Crypto Currency in the IRA Space
How Alto Plans To Set Itself Apart In Alternative, Crypto IRA Space
MARCH 8, 2021 • CHRISTOPHER ROBBINS
Eight years ago, a technology entrepreneur was fed up with his individual retirement account options.
“I had this desire to invest my retirement savings in a private company I was involved with,” said Eric Satz. “It was a complicated, convoluted process that took way too much time, and I did all the work. At the end of the process I wrote a check to the custodian [and] they wanted to charge me a minimum fee, and then an increasing fee based on the performance of my asset, which they had nothing to do with.”
After trying out the process with two more custodians, Satz set out on his own to integrate alternative assets into the roughly $30 trillion held in U.S. retirement accounts. In 2018 he created Alto Solutions Inc., a Nashville-based custodian whose Alto IRA digital platform enables investors to add alternative assets to their IRAs. It currently custodies nearly $500 million in assets.
Alto offers two self-directed IRA products, the Alto Alternative IRA and the Alto CryptoIRA, which are available as traditional qualified, Roth and SEP accounts. Between the two accounts, any type of asset can be held in an IRA, including pre-IPO companies, private fund offerings, real estate, venture capital, private equity, cryptocurrencies, art and other collectibles.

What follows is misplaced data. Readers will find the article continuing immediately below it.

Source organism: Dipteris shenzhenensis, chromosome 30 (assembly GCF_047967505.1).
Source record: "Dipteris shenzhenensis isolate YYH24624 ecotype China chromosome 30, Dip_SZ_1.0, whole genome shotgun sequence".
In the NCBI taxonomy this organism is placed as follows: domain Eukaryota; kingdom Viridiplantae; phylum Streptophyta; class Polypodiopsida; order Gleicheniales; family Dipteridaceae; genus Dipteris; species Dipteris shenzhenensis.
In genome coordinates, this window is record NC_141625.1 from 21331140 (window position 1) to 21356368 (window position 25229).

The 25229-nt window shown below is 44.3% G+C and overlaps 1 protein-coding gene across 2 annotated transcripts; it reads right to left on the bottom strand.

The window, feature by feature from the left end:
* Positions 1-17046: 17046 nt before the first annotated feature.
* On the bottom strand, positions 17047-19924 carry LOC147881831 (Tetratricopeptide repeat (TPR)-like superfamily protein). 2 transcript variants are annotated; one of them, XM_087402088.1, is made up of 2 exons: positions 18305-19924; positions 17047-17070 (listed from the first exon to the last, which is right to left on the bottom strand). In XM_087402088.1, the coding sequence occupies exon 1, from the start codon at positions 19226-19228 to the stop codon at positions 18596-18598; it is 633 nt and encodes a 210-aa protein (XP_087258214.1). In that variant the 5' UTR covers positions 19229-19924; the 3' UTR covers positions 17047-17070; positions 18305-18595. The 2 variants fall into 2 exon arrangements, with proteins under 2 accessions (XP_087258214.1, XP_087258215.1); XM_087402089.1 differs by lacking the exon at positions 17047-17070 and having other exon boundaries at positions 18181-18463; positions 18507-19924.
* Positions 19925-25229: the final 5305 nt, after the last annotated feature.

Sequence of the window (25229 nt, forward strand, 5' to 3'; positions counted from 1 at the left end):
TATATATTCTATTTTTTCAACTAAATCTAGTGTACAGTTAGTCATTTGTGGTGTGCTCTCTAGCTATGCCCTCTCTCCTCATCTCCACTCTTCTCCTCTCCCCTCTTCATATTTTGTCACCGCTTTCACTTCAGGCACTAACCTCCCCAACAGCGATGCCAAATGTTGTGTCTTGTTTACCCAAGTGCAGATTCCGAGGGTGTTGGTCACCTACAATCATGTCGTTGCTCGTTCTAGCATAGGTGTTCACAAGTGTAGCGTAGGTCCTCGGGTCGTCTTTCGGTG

Tara Fung, Alto’s chief revenue officer, said Alto decided to bifurcate its alternative and cryptocurrency IRAs out of an abundance of caution at a time when regulators were just starting to look at whether tokens like Bitcoin should be held in retirement accounts.
“There was certainly a period of time when we didn’t know what the DOL, SEC or IRS would do, and to some extent, I still don’t think we know,” said Satz, Alto’s CEO. “But we’re past the point where Bitcoin at least is going to be here to stay for a long time. We were concerned because if you have a bad asset in an IRA account, you taint the whole account.”
The company also handles the entire process of transferring assets in an IRA or other retirement account from an outbound custodian into an Alto IRA.
Satz said Alto is expanding its tool set to help users value their investments and calculate required minimum distributions.
“Users have the option of looking at a consolidated picture of their retirement accounts; the RMD doesn’t have to come out on a pro-rata basis,” Satz said. “They also have the option of distributing a percentage of an illiquid asset to another person, which fulfills the distribution requirement without the need to liquidate that asset.”
Alto does not yet support inherited IRAs.
A starter alternative IRA on the Alto platform costs $10 per month or $100 per year and offers access to Alto’s investment partners with a $10 to $50 investment fee each time Alto executes an investment on the account holder’s behalf. An upgrade to a “Pro” IRA costs $25 per month or $250 per year, with a $75 per-investment fee to access non-partner investment firms.
“One of the things plaguing the alternatives and IRA industries is the lack of transparency around fees,” Fung said. “A flat fee is the key to enabling more transparency.”
Alto’s cryptocurrency IRA carries a 1% annual account fee, or 0.083% per month, with a $2 monthly minimum based on the user’s average CryptoRIA balance. The account also has a 1.5% trade fee for all transactions under $250,000. Additional flat fees are charged for account closure ($50) and outbound wire transfers ($25) from each account.
Alto’s purpose, Satz said, is to reduce the time and complexity that often comes with investing in alternative assets.